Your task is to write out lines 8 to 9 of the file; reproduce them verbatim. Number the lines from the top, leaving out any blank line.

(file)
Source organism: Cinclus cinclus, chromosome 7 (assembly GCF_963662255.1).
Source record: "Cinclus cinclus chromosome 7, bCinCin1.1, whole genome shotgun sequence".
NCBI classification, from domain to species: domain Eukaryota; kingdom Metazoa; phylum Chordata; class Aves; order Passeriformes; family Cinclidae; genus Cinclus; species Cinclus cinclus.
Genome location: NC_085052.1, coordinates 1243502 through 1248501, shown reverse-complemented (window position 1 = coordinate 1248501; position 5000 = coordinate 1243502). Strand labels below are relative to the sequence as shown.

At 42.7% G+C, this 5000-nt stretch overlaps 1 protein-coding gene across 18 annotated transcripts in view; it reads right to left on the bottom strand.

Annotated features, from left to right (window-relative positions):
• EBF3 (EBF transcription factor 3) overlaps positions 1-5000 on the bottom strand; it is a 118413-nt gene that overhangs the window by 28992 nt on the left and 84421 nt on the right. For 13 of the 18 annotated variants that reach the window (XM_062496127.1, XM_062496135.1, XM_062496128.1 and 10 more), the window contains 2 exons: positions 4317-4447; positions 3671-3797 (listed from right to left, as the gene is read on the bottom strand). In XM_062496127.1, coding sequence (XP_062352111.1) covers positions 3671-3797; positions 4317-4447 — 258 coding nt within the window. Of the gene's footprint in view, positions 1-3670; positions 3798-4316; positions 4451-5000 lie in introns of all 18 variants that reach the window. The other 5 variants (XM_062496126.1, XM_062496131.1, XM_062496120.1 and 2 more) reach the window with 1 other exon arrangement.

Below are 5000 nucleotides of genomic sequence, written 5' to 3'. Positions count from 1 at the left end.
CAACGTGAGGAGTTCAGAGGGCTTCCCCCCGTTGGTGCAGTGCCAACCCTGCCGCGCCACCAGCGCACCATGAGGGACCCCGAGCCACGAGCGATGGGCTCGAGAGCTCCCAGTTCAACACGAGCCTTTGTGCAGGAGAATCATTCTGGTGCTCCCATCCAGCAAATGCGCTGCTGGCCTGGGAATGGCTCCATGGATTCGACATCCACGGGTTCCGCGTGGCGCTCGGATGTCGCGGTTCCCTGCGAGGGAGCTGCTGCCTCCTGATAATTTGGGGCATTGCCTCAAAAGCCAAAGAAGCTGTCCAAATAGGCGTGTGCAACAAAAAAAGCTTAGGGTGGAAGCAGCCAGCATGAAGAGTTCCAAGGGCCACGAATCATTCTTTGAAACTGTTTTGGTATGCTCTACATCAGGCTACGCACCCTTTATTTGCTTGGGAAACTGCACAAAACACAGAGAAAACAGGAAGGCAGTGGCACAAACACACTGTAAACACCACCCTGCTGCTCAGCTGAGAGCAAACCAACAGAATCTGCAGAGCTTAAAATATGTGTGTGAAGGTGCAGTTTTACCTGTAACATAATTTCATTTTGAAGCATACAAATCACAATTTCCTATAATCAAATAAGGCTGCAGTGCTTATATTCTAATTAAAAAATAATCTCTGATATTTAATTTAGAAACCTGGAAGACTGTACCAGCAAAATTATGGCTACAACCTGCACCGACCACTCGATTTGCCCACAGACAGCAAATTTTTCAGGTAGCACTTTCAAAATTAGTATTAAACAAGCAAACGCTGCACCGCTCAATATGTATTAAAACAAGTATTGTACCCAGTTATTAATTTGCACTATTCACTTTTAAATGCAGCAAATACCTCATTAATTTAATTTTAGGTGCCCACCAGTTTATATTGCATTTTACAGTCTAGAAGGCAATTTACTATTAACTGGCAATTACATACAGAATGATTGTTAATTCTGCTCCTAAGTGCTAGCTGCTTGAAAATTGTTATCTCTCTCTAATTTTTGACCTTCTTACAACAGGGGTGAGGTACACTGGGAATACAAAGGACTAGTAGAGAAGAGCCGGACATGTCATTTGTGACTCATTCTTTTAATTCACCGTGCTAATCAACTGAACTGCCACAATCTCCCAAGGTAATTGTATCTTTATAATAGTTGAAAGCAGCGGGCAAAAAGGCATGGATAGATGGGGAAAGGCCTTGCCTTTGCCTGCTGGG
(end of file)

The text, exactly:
Below are 5000 nucleotides of genomic sequence, written 5' to 3'. Positions count from 1 at the left end.
CAACGTGAGGAGTTCAGAGGGCTTCCCCCCGTTGGTGCAGTGCCAACCCTGCCGCGCCACCAGCGCACCATGAGGGACCCCGAGCCACGAGCGATGGGCTCGAGAGCTCCCAGTTCAACACGAGCCTTTGTGCAGGAGAATCATTCTGGTGCTCCCATCCAGCAAATGCGCTGCTGGCCTGGGAATGGCTCCATGGATTCGACATCCACGGGTTCCGCGTGGCGCTCGGATGTCGCGGTTCCCTGCGAGGGAGCTGCTGCCTCCTGATAATTTGGGGCATTGCCTCAAAAGCCAAAGAAGCTGTCCAAATAGGCGTGTGCAACAAAAAAAGCTTAGGGTGGAAGCAGCCAGCATGAAGAGTTCCAAGGGCCACGAATCATTCTTTGAAACTGTTTTGGTATGCTCTACATCAGGCTACGCACCCTTTATTTGCTTGGGAAACTGCACAAAACACAGAGAAAACAGGAAGGCAGTGGCACAAACACACTGTAAACACCACCCTGCTGCTCAGCTGAGAGCAAACCAACAGAATCTGCAGAGCTTAAAATATGTGTGTGAAGGTGCAGTTTTACCTGTAACATAATTTCATTTTGAAGCATACAAATCACAATTTCCTATAATCAAATAAGGCTGCAGTGCTTATATTCTAATTAAAAAATAATCTCTGATATTTAATTTAGAAACCTGGAAGACTGTACCAGCAAAATTATGGCTACAACCTGCACCGACCACTCGATTTGCCCACAGACAGCAAATTTTTCAGGTAGCACTTTCAAAATTAGTATTAAACAAGCAAACGCTGCACCGCTCAATATGTATTAAAACAAGTATTGTACCCAGTTATTAATTTGCACTATTCACTTTTAAATGCAGCAAATACCTCATTAATTTAATTTTAGGTGCCCACCAGTTTATATTGCATTTTACAGTCTAGAAGGCAATTTACTATTAACTGGCAATTACATACAGAATGATTGTTAATTCTGCTCCTAAGTGCTAGCTGCTTGAAAATTGTTATCTCTCTCTAATTTTTGACCTTCTTACAACAGGGGTGAGGTACACTGGGAATACAAAGGACTAGTAGAGAAGAGCCGGACATGTCATTTGTGACTCATTCTTTTAATTCACCGTGCTAATCAACTGAACTGCCACAATCTCCCAAGGTAATTGTATCTTTATAATAGTTGAAAGCAGCGGGCAAAAAGGCATGGATAGATGGGGAAAGGCCTTGCCTTTGCCTGCTGGG